Kaiser Permanente to open medical school in Southern California

Oakland, Calif.-based Kaiser Permanente plans to open a medical school in Southern California, according to the Los Angeles Times.

"We have the opportunity to help train future physicians on 21st century medicine and be on the cutting edge of all the changes we are experiencing," said Kaiser CEO Bernard Tyson, according to the report. "Our model of care is best for the current and future diverse populations in this country."

Kaiser's reasoning behind the decision is partially based on diversity and its desire to recruit more minority students.

Currently, 600 physicians are completing their residency programs at the nonprofit health system. Edward Ellison, MD, executive medical director of Southern California Permanente Medical Group, said Kaiser's move has been met with encouragement from medical school leaders. "We are all in it together on how to prepare physicians for the future," Dr. Ellison said, according to the report.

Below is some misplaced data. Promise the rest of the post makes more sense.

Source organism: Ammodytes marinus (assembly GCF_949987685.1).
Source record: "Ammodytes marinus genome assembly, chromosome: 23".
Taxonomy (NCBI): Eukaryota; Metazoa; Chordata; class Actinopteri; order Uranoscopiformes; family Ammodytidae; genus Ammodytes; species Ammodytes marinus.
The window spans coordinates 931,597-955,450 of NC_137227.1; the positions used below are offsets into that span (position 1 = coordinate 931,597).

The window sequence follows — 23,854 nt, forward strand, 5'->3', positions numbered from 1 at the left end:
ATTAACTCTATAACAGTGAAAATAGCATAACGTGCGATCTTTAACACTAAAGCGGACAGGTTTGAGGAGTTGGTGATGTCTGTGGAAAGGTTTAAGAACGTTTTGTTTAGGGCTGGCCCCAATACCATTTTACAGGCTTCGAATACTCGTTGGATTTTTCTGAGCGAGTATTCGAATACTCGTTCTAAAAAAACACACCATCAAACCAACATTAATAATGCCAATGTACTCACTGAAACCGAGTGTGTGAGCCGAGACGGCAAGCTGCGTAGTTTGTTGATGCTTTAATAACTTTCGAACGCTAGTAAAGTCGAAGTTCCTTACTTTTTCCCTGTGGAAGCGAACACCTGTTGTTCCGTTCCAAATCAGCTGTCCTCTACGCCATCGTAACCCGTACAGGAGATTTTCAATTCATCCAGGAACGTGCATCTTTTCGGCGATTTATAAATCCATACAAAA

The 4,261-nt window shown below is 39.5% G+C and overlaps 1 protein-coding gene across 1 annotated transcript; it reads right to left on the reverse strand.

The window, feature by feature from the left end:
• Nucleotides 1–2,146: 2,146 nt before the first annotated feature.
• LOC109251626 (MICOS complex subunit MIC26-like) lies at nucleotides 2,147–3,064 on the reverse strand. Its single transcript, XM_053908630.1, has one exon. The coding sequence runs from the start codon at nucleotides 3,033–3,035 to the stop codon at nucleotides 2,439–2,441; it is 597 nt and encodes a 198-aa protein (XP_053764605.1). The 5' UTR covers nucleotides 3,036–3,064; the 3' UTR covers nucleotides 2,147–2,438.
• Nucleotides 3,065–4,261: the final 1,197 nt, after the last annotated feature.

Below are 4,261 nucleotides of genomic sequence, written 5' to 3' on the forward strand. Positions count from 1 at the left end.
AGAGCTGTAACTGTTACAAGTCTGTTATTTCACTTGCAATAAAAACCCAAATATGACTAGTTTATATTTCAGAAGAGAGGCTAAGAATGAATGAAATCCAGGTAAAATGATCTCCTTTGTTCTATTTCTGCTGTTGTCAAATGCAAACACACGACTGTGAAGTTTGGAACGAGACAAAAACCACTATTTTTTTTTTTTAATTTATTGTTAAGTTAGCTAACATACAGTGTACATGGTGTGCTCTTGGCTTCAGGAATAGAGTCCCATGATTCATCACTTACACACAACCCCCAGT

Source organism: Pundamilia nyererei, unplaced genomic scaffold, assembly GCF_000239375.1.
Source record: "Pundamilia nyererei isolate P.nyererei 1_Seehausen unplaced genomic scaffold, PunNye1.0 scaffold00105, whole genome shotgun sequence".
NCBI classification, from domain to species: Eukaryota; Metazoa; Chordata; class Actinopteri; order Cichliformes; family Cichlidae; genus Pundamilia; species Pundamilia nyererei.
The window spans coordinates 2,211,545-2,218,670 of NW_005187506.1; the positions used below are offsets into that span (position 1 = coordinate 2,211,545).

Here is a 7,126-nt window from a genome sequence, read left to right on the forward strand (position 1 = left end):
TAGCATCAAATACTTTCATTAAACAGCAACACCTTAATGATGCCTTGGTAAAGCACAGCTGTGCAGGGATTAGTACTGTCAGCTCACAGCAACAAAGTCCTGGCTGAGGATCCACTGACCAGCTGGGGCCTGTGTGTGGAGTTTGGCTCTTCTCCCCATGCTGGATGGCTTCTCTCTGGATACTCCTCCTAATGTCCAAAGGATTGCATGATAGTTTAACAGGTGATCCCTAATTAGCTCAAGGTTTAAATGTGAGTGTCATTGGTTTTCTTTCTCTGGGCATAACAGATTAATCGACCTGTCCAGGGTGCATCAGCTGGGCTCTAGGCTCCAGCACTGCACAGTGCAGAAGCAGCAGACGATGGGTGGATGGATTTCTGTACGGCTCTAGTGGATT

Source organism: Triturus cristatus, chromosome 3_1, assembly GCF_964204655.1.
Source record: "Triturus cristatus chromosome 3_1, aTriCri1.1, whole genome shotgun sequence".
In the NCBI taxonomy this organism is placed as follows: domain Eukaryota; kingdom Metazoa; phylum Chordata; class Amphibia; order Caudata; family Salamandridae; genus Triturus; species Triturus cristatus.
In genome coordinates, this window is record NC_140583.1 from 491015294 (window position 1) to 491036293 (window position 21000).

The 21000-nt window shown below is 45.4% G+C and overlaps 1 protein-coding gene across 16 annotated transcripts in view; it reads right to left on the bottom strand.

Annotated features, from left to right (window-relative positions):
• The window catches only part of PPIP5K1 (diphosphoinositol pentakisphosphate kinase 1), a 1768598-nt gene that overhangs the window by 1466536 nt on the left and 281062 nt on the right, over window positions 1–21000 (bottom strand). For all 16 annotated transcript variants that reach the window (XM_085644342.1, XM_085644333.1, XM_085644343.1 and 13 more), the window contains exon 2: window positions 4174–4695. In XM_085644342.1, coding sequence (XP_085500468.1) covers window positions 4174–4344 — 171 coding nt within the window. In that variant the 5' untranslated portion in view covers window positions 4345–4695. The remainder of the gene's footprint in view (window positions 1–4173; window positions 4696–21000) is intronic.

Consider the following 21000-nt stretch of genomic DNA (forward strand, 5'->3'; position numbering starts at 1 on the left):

Mr. Tyson said although he investigated the idea of partnering with other universities for Kaiser's medical school, he ultimately decided to start from scratch, according to the report. Kaiser has yet to settle on a final location for the Kaiser Permanente School of Medicine.

Kaiser — whose annual revenue last year was $56.4 billion — is slowly releasing other details about the planned medical school. It will open in the fall of 2019 with an inaugural class of 50 students.

Although Kaiser said tuition will be competitive with other medical schools and financial aid opportunities will help "disadvantaged students," the health system has not released details on how much the school will cost, according to the report.

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